Kenya reviewing guidelines on plant health and phytosanitary issues

Agriculture CS Peter Munya (left) & Murang'a County Agriculture CEC Albert Mwaniki who is also the Chairman of Agriculture CECs Caucus during the validation workshop of the Livestock Bill. Photo by Kilimo News
Share on facebook
Share on twitter
Share on whatsapp
Share on email

Kenya is reviewing the Plant Protection Act, Cap 324, the guiding statute on plant health and phytosanitary issues enacted in 1937. Agriculture CS Peter Munya says this Act is old and has several limitations that include inadequate provisions on the prevention of introduction of plant pests; prevention of establishment, spread and management of pests; suppression of noxious and invasive weeds and plants; and export certification of plants, plant products and other regulated articles.

The CS was speaking in Nairobi during a workshop to discuss and validate the Draft Plant Protection Bill, 2021 and collect comments on the three draft Regulations that will operationalize the Bill once passed by Parliament.

In line with my Ministry’s role of formulating, implementing and monitoring agriculture policy, legislations and regulations, we identified the Plant Protection Act for review in order to strengthen the law to effectively deal with current and emerging plant health challenges in the country. The drafting of this Bill and regulations has evaluated the current phytosanitary system and identified the issues that hinder the implementation of an efficient plant health system. Therefore, these regulations will not only protect Kenya’s resources but will also create an effective framework to facilitate fair and safe competitive international trade,” said Munya.  

The CS added that once the draft Bill is enacted it will also enable Kenya to meet its international plant protection convention obligations. I am proud to note that, in addition to addressing the legal and regulatory framework, Kenya has put in place various initiatives to ensure that plant health and phytosanitary systems are strengthened including; equipping the plant health laboratories to strengthen diagnostics; embracing integrated pest management and systems approach to pest management,” opined the CS.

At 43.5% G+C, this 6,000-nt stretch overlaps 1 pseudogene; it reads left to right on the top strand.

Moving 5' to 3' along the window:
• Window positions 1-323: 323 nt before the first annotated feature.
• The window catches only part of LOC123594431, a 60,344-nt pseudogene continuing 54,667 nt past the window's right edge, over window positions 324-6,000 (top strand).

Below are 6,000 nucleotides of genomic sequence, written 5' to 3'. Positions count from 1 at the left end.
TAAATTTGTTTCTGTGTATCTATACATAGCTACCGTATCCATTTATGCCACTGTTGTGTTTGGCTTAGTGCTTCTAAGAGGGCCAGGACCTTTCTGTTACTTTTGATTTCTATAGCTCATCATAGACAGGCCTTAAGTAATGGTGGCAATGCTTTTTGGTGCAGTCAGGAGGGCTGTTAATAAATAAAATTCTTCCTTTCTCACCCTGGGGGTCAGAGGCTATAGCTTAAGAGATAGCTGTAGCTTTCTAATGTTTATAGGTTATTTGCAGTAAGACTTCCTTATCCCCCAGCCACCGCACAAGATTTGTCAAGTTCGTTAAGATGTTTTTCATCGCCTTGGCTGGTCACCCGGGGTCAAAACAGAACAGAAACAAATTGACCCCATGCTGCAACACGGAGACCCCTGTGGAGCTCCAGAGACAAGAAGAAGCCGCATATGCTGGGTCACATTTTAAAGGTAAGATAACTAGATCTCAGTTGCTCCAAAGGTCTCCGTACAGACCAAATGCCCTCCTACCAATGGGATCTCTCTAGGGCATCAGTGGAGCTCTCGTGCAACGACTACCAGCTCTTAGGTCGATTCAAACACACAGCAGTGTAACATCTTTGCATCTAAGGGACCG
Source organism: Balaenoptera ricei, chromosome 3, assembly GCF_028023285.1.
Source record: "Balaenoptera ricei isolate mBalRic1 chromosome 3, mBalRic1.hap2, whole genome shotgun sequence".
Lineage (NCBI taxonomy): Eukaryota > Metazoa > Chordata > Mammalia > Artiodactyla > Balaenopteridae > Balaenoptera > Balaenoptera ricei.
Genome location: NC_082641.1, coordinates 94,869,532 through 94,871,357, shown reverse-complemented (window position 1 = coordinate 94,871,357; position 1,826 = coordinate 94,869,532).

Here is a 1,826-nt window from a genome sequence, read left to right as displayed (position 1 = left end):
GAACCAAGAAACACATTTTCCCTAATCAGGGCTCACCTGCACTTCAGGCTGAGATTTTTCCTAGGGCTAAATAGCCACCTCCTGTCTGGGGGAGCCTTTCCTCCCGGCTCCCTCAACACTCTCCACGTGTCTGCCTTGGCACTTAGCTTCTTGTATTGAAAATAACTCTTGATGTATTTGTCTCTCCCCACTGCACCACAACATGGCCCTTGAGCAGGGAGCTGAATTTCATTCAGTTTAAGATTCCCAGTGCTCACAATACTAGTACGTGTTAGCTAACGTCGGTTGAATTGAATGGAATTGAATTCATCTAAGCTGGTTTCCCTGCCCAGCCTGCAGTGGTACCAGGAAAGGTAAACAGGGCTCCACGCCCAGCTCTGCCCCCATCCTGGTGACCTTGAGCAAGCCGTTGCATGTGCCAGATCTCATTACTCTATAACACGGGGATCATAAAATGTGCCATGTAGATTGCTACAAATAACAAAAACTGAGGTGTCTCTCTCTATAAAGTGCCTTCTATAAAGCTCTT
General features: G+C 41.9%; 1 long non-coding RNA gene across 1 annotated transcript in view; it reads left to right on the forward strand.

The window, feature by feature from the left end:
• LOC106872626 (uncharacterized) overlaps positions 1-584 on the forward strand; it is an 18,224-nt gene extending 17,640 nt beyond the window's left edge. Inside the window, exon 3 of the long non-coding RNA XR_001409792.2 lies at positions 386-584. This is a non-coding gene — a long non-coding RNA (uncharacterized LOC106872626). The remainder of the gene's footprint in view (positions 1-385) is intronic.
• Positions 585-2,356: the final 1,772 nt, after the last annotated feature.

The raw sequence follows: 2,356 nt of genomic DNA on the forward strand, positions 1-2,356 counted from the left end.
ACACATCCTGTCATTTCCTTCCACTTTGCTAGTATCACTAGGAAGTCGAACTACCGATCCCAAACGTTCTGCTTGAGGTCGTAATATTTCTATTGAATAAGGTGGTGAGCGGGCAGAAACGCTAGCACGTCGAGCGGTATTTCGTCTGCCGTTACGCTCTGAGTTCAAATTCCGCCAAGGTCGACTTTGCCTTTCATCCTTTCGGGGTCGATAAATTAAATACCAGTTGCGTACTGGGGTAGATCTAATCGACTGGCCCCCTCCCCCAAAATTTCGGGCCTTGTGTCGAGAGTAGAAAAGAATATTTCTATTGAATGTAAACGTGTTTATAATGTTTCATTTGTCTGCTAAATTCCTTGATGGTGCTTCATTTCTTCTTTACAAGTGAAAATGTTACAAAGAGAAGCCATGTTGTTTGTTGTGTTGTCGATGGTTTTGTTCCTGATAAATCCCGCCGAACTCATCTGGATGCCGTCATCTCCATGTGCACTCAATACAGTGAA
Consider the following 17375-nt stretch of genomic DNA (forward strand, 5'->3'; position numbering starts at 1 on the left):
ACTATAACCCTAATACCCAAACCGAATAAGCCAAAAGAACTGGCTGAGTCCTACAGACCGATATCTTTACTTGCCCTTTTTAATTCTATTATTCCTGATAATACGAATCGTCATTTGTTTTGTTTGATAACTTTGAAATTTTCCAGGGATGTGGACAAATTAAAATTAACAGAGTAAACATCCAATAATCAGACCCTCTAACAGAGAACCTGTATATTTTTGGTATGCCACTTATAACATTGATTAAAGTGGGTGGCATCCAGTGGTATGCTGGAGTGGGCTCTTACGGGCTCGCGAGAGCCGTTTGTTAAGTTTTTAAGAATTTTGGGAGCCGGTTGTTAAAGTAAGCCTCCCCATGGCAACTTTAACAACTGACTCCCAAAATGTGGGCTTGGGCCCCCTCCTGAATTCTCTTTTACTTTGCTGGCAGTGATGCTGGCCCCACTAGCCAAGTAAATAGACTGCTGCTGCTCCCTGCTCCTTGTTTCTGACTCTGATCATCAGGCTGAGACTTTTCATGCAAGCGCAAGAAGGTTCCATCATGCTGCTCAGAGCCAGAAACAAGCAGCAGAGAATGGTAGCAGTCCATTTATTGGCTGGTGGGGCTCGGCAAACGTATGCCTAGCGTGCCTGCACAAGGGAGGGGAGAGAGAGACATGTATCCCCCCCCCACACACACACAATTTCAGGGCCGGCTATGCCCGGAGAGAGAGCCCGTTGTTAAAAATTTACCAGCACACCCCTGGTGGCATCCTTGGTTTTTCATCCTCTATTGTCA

According to the CS, over the last few years, Kenya has experienced increasing pest threats incursions occasioned by the increased movement of plants, plant material and articles across its borders that harbour pests in addition to the effects of climate change among others. There is real and present threat of new pests affecting the country’s basic food security and major agricultural export.

Kenya and Africa as a whole is faced with pest incursions such as the Maize Lethal Necrosis Disease (MLND), fall armyworm, False Codling Moth, desert locust, the Golden Apple snail, Papaya Mealybug, Tuta absoluta and Cuscuta which are a threat to food security as well as threatening its horticultural exports.

“In the past few years, these pests have caused great crop losses leading to various interventions by governments including diverting resources that could have been used for other development programmes. The protection of plant health against new or foreign pests and the setting up of an effective system to safeguard against the establishment and spread of pests and diseases is central to safeguarding Kenya’s agriculture and export of agricultural produce,” said Munya.

Share your views about this story

Related stories

Subscribe to Kilimo News

Get the latest agriculture news in East Africa

Ethanol smuggler using maize arrested

Two traders have been intercepted while trying to smuggle 6200 litres of ethanol while  concealed  in  maize and  wheat bran bags. Stephen  Njuguna Kironji, owner of goods and Kenneth Karanja Kimaku who was the driver of a motor vehicle registration number KCG 865K. The driver was arrested on 13th June 2021 in Kinangop area along Nakuru Nairobi Highway and the owner was arrested at Mugumu Police Station where the vehicle was detained. The customs duty of the goods is  Kshs 2,571,924. The 30 drums of ethanol were concealed inside their Isuzu lorry using 46 bags of maize and 37 bags of wheat bran which were neatly arranged at the rear and side doors. Before their arrest, the two failed to produce importation documents, a licence or registration by KRA, and which are a requirement to import excisable goods such as ethanol. The suspects were charged with three counts relating to tax evasion on Tuesday 15th June 2021 before Engineers Law Court Resident Magistrate Hon Rawlings Musiega. They faced charges of; fraudulent evasion of payment of duty, importation of Excisable goods without a licence or being registered and that of conveying uncustomed goods. The charges are offences under various sections of the East African Community and Customs Management Act 2004, the Excise Duty Act No 23 of 2015 and Excise Duty (Excisable Goods Management System Regulations 2017. They denied the charges and were released on a bond of Kshs 300,000 and a surety or a cash bail of Ksh 150,000 each. In order to import excisable goods such as ethanol into Kenya, importers are required to pay customs duty for the

Read more »